Pennsylvania House GOP leaders announced this week that their caucus will hold field hearings on the proposed new legislative-district plan which stands to make House districts more winnable for Democrats. 

The first House GOP Policy Committee hearing on the commission’s plan will take place on January 4 at 4 p.m. at McCandless Town Hall at 9955 Grubbs Road in Wexford. The second will occur on January 11 at 4 p.m. at the Upper Allen Township Building at 100 Gettysburg Pike in Mechanicsburg.

Republicans have asserted that the Legislative Reapportionment Commission’s (LRC) majority earlier this month permitted them virtually no input throughout the remapping process. That commission is tasked with redrawing districts for the state House of Representatives and the state Senate every decade to correspond with new population data from the U.S. Census.

The Pennsylvania Constitution stipulates that the LRC comprise the two chambers’ respective majority and minority leaders as well as an appointee of the Pennsylvania Supreme Court. This year, that Democrat-controlled court chose Mark A. Nordenberg, a former University of Pittsburgh chancellor who now chairs the school’s Institute of Politics and its Dick Thornburgh Forum for Law & Public Policy. 

An Allegheny County native, Nordenberg is himself a registered Democrat who Republicans have insisted has directed the process to favor his own party’s electoral fortunes. And, the House GOP Caucus says, the data tell much the same tale. 

For instance, the Princeton Gerrymandering Project, which generates up to 1 million remapping scenarios based on Census data and reapportionment laws, found the LRC-crafted map “is more favorable to Democrats than geography alone.” Although Republicans retain a slight edge in terms of likelihood that they’ll keep a House majority, the project would have allocated them several more seats given the Keystone State’s population distribution.

Another unflattering component of the Princeton group’s analysis is the “F” grade it has bestowed on the House redistricting plan regarding “competitiveness.” In other words, there is overwhelming likelihood of one party or another holding all but very few districts across the state. Among the 203 of House seats in Pennsylvania, only 17 have electorates that are nearly evenly split between Republicans and Democrats.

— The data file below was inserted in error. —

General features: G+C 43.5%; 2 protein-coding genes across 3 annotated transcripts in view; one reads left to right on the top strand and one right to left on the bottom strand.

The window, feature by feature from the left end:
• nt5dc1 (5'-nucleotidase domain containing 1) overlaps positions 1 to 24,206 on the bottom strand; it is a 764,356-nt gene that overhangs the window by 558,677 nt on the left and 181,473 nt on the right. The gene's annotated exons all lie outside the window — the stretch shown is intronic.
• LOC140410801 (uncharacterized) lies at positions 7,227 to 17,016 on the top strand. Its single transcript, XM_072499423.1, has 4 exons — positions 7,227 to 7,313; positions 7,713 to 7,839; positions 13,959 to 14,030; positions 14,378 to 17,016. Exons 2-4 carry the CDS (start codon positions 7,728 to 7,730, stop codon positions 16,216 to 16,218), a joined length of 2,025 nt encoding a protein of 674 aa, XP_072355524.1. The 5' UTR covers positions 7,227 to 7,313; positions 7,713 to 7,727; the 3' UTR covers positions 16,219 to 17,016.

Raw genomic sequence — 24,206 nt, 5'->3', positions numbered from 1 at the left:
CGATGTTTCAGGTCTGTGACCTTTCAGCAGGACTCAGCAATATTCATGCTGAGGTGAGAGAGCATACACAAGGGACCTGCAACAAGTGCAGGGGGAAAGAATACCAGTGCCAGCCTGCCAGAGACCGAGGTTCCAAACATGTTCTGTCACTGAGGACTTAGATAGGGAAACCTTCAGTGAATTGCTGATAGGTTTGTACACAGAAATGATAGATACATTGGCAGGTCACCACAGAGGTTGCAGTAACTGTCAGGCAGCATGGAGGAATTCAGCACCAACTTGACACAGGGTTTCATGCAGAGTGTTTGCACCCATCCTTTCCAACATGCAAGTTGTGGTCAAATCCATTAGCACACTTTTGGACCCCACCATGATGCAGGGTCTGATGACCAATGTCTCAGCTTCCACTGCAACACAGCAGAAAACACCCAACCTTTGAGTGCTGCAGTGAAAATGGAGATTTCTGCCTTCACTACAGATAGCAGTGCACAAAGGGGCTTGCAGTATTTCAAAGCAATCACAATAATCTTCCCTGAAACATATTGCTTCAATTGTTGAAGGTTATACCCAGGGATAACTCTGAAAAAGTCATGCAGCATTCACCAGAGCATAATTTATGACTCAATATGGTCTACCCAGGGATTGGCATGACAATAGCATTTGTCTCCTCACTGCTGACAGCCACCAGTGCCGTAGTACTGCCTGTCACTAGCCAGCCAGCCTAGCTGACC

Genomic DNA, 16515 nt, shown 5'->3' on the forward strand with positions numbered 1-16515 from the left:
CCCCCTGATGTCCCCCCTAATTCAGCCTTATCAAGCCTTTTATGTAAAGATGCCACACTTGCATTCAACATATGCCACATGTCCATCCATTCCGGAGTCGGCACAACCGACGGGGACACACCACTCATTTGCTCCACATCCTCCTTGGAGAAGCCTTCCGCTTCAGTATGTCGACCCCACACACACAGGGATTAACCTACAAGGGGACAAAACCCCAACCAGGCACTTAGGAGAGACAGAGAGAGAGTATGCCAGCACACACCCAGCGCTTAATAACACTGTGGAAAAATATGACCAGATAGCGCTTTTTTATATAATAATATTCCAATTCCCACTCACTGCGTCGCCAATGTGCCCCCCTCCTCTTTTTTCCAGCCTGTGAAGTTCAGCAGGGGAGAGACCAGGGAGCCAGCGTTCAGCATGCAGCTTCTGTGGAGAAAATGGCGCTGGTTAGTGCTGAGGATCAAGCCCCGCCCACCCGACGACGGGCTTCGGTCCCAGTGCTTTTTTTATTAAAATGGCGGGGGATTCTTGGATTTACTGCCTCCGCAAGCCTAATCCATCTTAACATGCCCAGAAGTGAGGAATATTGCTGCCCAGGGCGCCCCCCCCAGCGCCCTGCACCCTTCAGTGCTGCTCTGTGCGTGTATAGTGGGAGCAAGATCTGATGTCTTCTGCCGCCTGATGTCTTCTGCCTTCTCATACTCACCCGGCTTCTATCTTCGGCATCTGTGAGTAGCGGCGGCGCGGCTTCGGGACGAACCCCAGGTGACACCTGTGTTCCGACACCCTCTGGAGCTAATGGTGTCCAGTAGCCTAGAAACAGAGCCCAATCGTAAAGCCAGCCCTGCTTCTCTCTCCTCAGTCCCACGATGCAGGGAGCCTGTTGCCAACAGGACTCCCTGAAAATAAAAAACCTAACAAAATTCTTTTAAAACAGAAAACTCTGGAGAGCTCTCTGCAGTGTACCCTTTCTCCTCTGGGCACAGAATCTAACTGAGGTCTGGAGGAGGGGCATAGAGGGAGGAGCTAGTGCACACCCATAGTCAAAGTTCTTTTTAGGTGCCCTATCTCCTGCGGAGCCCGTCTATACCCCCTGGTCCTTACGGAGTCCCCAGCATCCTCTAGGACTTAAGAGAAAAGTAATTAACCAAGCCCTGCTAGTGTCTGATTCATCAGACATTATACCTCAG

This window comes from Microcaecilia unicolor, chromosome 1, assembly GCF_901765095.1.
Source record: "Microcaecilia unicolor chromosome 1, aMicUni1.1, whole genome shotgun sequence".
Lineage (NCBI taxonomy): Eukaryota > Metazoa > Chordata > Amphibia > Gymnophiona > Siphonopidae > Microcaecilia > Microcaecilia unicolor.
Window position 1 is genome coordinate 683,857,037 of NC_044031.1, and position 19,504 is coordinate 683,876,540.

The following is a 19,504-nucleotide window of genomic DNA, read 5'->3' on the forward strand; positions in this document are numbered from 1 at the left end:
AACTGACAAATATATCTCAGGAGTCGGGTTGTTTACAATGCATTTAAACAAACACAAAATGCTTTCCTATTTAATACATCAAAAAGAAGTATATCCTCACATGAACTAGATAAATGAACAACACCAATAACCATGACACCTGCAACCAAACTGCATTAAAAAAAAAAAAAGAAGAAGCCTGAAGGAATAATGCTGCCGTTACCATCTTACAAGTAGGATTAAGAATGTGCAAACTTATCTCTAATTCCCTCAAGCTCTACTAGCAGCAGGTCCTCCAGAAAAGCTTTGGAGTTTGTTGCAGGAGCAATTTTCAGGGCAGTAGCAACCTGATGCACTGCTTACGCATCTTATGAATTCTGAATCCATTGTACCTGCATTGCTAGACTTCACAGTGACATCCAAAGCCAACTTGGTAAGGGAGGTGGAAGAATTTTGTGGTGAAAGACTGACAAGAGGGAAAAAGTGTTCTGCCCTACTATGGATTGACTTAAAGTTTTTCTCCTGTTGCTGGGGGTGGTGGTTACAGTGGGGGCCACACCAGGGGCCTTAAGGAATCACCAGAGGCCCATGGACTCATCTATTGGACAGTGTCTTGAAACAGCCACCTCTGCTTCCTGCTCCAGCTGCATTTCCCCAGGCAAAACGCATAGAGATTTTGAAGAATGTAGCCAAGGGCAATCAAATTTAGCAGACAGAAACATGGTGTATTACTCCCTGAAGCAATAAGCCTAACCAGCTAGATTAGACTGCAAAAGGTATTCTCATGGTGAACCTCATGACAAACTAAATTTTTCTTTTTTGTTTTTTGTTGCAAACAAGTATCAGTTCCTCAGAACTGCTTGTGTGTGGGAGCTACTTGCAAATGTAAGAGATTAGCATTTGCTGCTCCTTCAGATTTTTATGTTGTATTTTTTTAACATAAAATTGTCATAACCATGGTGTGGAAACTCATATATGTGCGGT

“The districts themselves, as they were created in this map, are more polarized,” Pennsylvania House Republican Caucus Spokesperson Jason Gottesman told The Pennsylvania Daily Star. “The Democrat districts are more Democrat, the Republican Districts are more Republican and there are far fewer swing seats than have ever been in Pennsylvania before, which only means that the General Assembly itself will become more polarized, which is bad for Pennsylvanians trying to get things done.”

House Majority Leader Kerry Benninghoff (R-Bellefonte) has furthermore denounced a number of splits in small cities between districts that he regards as unnecessary but that aid Democrats’ political prospects. Harrisburg, State College, Lancaster and Reading would all divided between two districts under the new plan, Allentown would be divided between three and Scranton would be divided between four.

“Nobody has ever given us a constitutional or rational explanation for why these splits occur,” Gottesman said. “And that leads us to conclude that they are only split in order to draw districts to help favor Democrats, which is the very definition of a gerrymander.”

In addition to Nordenberg and Benninghoff, the LRC also includes Senate Minority Leader Jay Costa (D-Pittsburgh), House Minority Leader Joanna McClinton (D-Philadelphia) and Senate Majority Leader Kim Ward (R-Greensburg). Neither Benninghoff nor Ward voted for the House redistricting plan on December 16.

Nordenberg has publicly asserted that Benninghoff and his caucus have enjoyed an open dialogue with the commission’s Democratic majority, but the Republican leader has disputed that the Democrats have approached House remapping with a spirit of either bipartisanship or transparency.

“We cannot point to any significant instance in this map where our input was translated into how districts are drawn,” Gottesman said. “Sometimes we would get updates late in the night, even less than two days before the map was voted on, with more changes that only mean more help for Democrats.”

Those objecting to elements of the preliminary legislative maps may file exceptions within 30 days of those plans’ approval, leaving just over two weeks at this point. During that time, the commission weighs objections and holds public hearings to gather input to consider before finalizing district maps. The LRC’s hearings will take place at 3 p.m. and 5 p.m. on January 6, as well as 9 a.m. and 1 p.m. on January 7 in the Capitol North Office Building, Hearing Room 1, in Harrisburg.

Neither Costa nor Clinton could be reached for comment.

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Bradley Vasoli is managing editor of The Pennsylvania Daily Star. Follow Brad on Twitter at @BVasoli. Email tips to [email protected].
Photo “Pennsylvania State Capitol” by Jared Kofsky CC BY-SA 3.0.